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JNCC welcomes new Kunming-Montreal Global Biodiversity Framework

News Item 2022

JNCC's Chair and CEO have issued a statement in response to the adoption of the Kunming-Montreal Global Biodiversity Framework at the Fifteenth meeting of the Conference of Parties of the Convention on Biological Diversity (CBD COP15), welcoming the new Framework and its commitments. 


JNCC Statement on the Kunming-Montreal Global Biodiversity Framework

Nature is humanity’s life support system and supports all life on Earth. The Joint Nature Conservation Committee (JNCC), the UK’s statutory scientific advisor on nature, welcomes the newly adopted Kunming-Montreal Global Biodiversity Framework at the Convention on Biological Diversity Conference of the Parties 15 (CBD COP15).

This represents an historic moment – our opportunity to bend the curve on global biodiversity loss. The Framework includes:

  • effective conservation and management of at least 30% of the world’s lands, inland waters, coastal areas and the ocean;
  • have restoration completed or underway on at least 30% of degraded terrestrial, inland waters, coastal and marine ecosystems;
  • reduce to near zero the loss of areas of high biodiversity importance, including ecosystems of high ecological integrity;
  • reduce by half both excess nutrients and the overall risk posed by pesticides and highly hazardous chemicals;
  • prevent the introduction of priority invasive alien species and reduce by at least half the introduction and establishment of other known or potential invasive alien species and eradicate or control invasive alien species on islands and other priority sites; and
  • cut global food waste in half and significantly reduce over consumption and waste generation.

These commitments are underpinned by new finance for nature, which includes:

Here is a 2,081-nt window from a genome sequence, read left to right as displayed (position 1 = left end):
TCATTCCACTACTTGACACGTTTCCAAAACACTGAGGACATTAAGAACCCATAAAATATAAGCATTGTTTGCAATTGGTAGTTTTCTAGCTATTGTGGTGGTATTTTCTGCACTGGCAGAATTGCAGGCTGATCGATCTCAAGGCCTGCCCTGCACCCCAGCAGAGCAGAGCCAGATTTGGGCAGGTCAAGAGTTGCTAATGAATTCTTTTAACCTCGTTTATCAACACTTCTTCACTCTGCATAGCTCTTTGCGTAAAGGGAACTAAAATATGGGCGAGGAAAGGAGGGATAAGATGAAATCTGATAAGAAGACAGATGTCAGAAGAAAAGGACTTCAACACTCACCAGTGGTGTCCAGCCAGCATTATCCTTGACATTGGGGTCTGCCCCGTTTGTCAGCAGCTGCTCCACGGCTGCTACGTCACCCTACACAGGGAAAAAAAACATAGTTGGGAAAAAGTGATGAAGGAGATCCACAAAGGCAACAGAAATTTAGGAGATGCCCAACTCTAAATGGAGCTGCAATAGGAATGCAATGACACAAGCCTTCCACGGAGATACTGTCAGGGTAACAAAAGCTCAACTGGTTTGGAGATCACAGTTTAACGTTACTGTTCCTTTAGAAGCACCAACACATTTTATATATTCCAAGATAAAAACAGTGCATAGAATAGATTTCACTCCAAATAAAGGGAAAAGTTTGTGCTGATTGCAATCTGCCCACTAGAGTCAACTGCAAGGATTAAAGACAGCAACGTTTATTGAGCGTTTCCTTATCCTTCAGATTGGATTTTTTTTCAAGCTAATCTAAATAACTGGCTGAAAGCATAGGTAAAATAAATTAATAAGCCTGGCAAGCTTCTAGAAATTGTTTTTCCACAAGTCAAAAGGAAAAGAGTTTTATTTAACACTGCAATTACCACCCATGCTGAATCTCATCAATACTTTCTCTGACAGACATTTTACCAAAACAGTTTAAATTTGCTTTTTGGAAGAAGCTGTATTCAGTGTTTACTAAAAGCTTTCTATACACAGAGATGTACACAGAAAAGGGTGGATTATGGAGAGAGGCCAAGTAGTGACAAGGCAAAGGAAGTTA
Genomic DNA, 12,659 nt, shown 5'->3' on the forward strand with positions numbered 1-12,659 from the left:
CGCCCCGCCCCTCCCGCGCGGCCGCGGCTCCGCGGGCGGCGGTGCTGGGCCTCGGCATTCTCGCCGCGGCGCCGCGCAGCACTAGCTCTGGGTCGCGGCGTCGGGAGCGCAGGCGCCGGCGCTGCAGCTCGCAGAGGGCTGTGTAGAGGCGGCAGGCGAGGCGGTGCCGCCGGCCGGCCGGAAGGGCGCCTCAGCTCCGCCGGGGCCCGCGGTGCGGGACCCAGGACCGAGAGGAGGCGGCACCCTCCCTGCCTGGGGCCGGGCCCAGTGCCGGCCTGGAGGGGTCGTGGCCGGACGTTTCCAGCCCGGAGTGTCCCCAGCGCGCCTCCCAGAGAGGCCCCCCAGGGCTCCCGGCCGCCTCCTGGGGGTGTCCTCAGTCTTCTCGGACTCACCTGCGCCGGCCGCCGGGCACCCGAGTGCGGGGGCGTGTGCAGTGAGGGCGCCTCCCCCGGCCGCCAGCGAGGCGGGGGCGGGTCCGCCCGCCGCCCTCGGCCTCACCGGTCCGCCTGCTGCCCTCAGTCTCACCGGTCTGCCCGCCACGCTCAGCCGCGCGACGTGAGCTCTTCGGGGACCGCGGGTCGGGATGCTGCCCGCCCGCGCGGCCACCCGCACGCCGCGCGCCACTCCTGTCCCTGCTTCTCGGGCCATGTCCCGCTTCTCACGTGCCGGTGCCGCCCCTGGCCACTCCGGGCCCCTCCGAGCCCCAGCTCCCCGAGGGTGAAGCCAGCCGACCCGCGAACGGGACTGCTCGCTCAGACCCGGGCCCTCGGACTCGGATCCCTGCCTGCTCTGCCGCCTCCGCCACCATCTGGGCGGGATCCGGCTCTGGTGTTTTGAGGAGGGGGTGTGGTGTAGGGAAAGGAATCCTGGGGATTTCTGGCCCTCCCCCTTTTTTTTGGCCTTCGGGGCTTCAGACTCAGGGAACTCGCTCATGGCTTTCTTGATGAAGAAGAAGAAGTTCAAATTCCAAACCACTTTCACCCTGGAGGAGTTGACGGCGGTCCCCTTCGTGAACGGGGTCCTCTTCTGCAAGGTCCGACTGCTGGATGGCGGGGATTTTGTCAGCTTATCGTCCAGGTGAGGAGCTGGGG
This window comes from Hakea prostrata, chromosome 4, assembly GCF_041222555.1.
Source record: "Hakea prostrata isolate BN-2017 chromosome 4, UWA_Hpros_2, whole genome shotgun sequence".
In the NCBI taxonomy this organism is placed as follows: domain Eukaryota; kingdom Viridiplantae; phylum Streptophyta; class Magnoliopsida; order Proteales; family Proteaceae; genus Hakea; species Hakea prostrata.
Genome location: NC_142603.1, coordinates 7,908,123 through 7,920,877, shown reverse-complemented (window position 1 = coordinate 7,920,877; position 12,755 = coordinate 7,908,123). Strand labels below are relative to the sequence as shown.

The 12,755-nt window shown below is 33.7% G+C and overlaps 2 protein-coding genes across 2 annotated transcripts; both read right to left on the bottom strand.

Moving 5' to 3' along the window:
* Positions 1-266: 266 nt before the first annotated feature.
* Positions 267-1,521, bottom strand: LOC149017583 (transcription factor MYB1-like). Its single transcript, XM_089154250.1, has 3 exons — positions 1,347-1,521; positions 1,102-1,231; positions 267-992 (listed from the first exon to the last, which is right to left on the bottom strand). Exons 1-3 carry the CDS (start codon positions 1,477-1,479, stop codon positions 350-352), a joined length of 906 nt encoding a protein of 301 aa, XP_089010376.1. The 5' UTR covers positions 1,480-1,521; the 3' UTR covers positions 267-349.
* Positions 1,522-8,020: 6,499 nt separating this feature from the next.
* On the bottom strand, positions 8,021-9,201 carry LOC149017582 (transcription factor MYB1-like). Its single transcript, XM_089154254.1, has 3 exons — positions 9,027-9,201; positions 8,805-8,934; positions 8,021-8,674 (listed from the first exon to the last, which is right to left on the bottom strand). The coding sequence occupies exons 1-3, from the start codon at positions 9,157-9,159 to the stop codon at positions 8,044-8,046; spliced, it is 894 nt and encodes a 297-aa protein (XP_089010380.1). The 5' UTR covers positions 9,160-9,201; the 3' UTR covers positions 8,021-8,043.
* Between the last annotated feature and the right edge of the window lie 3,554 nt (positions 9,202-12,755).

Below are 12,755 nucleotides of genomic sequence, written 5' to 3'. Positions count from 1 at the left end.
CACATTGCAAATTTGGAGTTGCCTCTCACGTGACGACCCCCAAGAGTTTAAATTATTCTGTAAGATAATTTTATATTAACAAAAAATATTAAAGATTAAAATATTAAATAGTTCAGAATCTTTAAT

• mobilise by 2030 at least $200 billion/year in domestic and international biodiversity-related funding from all sources;
  • raise international finance flows from developed to developing countries, in particular least developing countries, small island developing states, and countries with economies in transition, to at least US $20 billion per year by 2025 and to at least US $30 billion per year by 2030;
  • progressively phase out or reform by 2030 subsidies that harm biodiversity by at least $500 billion per year;
  • require large and transnational companies and financial institutions to monitor, assess and transparently disclose their risks, dependencies and impacts on biodiversity through their operations, supply and value chains and portfolios.

We are also proud to announce that our Global Environmental Impacts of Consumption Indicator has been included as a component indicator and the Management Effectiveness of Protected and Conserved Areas (MEPCA) as a complementary indicator as part of the vital Monitoring Framework that will be used to monitor progress in the implementation of the Kunming-Montreal Global Biodiversity Framework.

Congratulations to the UK team, led by Defra, with scientific advice from JNCC, as well as all the Parties and Observers at CBD COP15 – an outstanding collaborative effort both for nature and for humanity’s prosperity and wellbeing. We particularly thank JNCC’s Dr Vin Fleming OBE, for his world-class contributions to CBD over the years, and Willow Outhwaite, both of whom were part of the UK’s core negotiation team.

The challenge now is to turn words into tangible results. JNCC will work with the country nature conservation bodies across the UK to help implement the Framework in the UK, UK Overseas Territories, Crown Dependencies and internationally and to continue our mission to turn science into action for nature conservation and recovery.

Dr Gemma Harper OBE FAcSS, Chief Executive

Professor Colin Galbraith FRSE, Chair

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